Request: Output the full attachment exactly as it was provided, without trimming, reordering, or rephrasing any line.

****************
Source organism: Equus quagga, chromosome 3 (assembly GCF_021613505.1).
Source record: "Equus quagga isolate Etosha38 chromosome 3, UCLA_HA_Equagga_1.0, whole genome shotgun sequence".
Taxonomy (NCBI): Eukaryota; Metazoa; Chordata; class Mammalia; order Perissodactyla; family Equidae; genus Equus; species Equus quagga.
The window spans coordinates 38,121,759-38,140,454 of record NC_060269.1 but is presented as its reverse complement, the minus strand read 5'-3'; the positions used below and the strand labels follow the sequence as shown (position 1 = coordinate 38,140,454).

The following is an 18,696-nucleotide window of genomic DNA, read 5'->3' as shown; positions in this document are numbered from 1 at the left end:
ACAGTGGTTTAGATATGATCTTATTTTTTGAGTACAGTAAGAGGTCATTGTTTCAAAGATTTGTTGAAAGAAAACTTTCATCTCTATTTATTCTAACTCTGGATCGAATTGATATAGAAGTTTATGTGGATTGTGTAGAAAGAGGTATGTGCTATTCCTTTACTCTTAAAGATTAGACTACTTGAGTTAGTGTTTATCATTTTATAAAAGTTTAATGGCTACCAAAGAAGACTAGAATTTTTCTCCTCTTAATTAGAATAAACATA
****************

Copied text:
Source organism: Equus quagga, chromosome 3 (assembly GCF_021613505.1).
Source record: "Equus quagga isolate Etosha38 chromosome 3, UCLA_HA_Equagga_1.0, whole genome shotgun sequence".
Taxonomy (NCBI): Eukaryota; Metazoa; Chordata; class Mammalia; order Perissodactyla; family Equidae; genus Equus; species Equus quagga.
The window spans coordinates 38,121,759-38,140,454 of record NC_060269.1 but is presented as its reverse complement, the minus strand read 5'-3'; the positions used below and the strand labels follow the sequence as shown (position 1 = coordinate 38,140,454).

The following is an 18,696-nucleotide window of genomic DNA, read 5'->3' as shown; positions in this document are numbered from 1 at the left end:
ACAGTGGTTTAGATATGATCTTATTTTTTGAGTACAGTAAGAGGTCATTGTTTCAAAGATTTGTTGAAAGAAAACTTTCATCTCTATTTATTCTAACTCTGGATCGAATTGATATAGAAGTTTATGTGGATTGTGTAGAAAGAGGTATGTGCTATTCCTTTACTCTTAAAGATTAGACTACTTGAGTTAGTGTTTATCATTTTATAAAAGTTTAATGGCTACCAAAGAAGACTAGAATTTTTCTCCTCTTAATTAGAATAAACATA